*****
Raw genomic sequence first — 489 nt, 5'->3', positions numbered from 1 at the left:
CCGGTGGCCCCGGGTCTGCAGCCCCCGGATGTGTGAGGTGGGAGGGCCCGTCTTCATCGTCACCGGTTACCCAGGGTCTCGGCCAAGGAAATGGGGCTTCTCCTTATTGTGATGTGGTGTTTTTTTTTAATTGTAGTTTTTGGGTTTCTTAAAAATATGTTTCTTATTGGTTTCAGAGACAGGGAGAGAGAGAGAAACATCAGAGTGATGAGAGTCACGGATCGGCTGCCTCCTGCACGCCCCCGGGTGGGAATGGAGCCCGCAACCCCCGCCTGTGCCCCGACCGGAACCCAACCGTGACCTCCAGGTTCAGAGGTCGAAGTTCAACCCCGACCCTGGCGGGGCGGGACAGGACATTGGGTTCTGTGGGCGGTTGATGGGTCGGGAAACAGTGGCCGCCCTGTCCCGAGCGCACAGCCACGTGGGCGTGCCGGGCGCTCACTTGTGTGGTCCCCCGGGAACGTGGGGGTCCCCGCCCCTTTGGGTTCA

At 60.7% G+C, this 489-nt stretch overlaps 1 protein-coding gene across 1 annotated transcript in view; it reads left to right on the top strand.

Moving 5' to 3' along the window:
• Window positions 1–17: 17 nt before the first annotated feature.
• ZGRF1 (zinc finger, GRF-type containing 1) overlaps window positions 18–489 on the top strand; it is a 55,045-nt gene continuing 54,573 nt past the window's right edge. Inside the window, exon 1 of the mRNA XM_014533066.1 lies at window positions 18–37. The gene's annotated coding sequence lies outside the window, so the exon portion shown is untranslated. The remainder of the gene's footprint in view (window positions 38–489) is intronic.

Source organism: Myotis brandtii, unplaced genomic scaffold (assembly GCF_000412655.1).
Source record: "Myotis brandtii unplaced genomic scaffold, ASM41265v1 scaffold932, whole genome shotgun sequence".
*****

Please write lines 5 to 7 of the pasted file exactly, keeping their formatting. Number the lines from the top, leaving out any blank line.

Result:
• Window positions 1–17: 17 nt before the first annotated feature.
• ZGRF1 (zinc finger, GRF-type containing 1) overlaps window positions 18–489 on the top strand; it is a 55,045-nt gene continuing 54,573 nt past the window's right edge. Inside the window, exon 1 of the mRNA XM_014533066.1 lies at window positions 18–37. The gene's annotated coding sequence lies outside the window, so the exon portion shown is untranslated. The remainder of the gene's footprint in view (window positions 38–489) is intronic.

Source organism: Myotis brandtii, unplaced genomic scaffold (assembly GCF_000412655.1).